Father of Indian Cinema

Posted by: Adhika | Posted on: June 19th, 2012 | No Comments

Billions of ideas are born every second of every day, in every corner of the earth, distinctly in numerous languages and silently expressed under the vibrations of different emotions.

This was the same with Dhundiraj Govind Phalke, who after watching a silent film, The Life of Christ had the brilliant idea of envisioning Indian gods on the screen as he had observed. Inspired, Phalke made his first film, Raja Harishchandra, in 1912 which was first shown publicly on 3 May 1913 at Mumbai’s Coronation Cinema, effectively marking the beginning of the Indian film industry. Dhundiraj was popularly known as Dadasaheb Phalke and is regarded as the ‘Father of Indian Cinema.’

Phalke was born on April 30th 1870 in Trimbakeshwar, 30 km from Nasik, Maharashtra, India. His father was an accomplished Sanskrit scholar. He went to the Sir J.J School of Art, Mumbai in 1885. After graduating 1890, Phalke went to the Kala Bhavan in Baroda, where he studied sculpture, engineering, drawing, painting and photograph. These skills served him well as they all helped him further develop as a motion picture producer.

Phalke began his career working in the printing business, and specialized lithography and oleograph and worked for painter Raja Ravi Varma. He then started his own printing press business, but turned his attention to motion pictures once he had a dispute with his business partners.

Once again, Phalke proved successful in his new art and proceeded to make several silent films, shorts, documentary feature, educational, comic, tapping all the potential of this new medium. Film, having proved its financial viability, soon attracted businessmen who favored money over aesthetics.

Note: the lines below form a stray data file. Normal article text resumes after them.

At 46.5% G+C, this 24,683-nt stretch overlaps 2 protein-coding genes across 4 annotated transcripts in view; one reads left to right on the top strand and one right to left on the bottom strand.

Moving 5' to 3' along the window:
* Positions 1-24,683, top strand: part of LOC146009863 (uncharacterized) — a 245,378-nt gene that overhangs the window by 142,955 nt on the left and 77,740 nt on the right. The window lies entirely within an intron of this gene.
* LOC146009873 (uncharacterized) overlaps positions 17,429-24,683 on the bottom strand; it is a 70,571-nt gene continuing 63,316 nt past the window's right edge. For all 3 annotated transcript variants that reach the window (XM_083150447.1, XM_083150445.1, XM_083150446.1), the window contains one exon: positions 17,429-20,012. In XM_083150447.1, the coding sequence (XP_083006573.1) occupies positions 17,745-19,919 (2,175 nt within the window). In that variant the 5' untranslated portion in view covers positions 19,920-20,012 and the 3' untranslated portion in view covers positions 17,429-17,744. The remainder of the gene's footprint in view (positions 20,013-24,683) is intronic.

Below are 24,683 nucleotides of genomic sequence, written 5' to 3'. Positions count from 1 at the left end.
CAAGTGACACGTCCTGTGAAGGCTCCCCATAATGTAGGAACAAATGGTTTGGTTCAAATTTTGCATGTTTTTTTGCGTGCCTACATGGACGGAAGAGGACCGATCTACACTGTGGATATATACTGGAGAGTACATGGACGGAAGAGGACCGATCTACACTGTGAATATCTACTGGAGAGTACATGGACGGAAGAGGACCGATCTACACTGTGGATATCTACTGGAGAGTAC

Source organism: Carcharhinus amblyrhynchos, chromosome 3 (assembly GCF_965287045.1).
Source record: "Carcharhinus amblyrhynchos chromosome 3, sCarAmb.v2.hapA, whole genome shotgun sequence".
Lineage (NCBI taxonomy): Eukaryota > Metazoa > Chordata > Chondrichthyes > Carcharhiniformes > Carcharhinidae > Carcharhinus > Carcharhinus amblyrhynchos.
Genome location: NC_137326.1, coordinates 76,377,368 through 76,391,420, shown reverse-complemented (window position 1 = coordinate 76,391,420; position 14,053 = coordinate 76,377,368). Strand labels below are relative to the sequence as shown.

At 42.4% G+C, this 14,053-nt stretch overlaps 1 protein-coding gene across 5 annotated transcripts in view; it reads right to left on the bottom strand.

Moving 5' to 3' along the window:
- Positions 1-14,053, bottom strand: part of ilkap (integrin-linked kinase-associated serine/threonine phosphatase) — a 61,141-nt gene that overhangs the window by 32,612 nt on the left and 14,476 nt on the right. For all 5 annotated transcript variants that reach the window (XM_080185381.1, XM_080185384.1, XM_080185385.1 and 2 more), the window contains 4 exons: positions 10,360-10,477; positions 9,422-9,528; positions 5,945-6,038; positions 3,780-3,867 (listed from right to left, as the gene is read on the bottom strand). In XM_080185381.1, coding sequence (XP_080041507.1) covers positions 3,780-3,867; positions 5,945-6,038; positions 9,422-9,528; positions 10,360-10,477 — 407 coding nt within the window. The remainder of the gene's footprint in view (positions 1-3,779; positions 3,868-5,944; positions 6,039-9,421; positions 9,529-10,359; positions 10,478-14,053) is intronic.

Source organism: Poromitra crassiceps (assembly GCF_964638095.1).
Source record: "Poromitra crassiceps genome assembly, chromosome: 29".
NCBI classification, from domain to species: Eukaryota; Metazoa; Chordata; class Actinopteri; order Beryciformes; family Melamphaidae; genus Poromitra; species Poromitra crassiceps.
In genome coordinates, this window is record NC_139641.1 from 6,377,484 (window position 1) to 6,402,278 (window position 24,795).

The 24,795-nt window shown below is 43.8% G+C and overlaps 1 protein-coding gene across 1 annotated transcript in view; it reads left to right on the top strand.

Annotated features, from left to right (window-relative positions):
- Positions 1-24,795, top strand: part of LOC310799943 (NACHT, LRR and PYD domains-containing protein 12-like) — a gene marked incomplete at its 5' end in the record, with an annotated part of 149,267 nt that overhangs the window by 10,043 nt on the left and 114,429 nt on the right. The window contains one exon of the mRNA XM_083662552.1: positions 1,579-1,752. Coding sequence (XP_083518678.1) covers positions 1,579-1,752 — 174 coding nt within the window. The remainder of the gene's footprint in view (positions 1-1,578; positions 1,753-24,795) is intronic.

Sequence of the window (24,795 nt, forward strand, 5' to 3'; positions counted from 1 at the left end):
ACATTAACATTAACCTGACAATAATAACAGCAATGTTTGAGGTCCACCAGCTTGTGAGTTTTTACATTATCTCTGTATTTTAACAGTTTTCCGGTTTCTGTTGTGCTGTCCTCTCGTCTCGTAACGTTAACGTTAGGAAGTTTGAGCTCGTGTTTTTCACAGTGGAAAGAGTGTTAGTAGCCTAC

Phalke formed a film company, Hindustan Films in partnership with five businessmen from Mumbai, in the hope that by having the financial aspect of his profession handled by experts in the field, he would be free to pursue the creative aspect. He set up a model studio and trained technicians, actors but, very soon, he ran into insurmountable problems with his partners. In 1920, Phalke resigned from Hindustan Films, made his first announcement of retirement from cinema. He also wrote Rangbhoomi, an acclaimed play. Lacking his extremely imaginative genius, Hindustan Films ran into deep financial loss, and he was finally persuaded to return. However, Phalke felt constrained by the business and, after directing a few films for the company, he withdrew.The times changed and Phalke fell victim to the emerging technology of sound film. Unable to cope with the talkies, the man who had fathered the Indian film industry became obsolete. His last silent movie Setubandhan was released in 1932 and later released with dubbing. During 1936-38, he produced his last film Gangavataran (1937), before retiring to Nasik, where he died on 16 February 1944.

This legendary figure effectively launched Indian Cinematography and gave a foundation for Bollywood movies to develop and grow as we know it today. He was a progenitor in this industry having achieved success in a field where no one had ventured before. He made 95 movies and 26 short films during the span of his career. He earned a lot of money, but reinvested it back in the industry. When he stepped into this venture, no one had anticipated this industry to flourish so much as it has or that it could employ thousands of people would be able to earn their livelihood from it.

I wonder, if Dhundiraj never acted on his thought – where would Indian Cinematography be today? Would it have developed into what it is today? Now it’s your turn 🙂 Please do leave a comment with your thoughts on this piece, it would be greatly appreciated!!




You may also like the following

Facebook Comments

Leave a Comment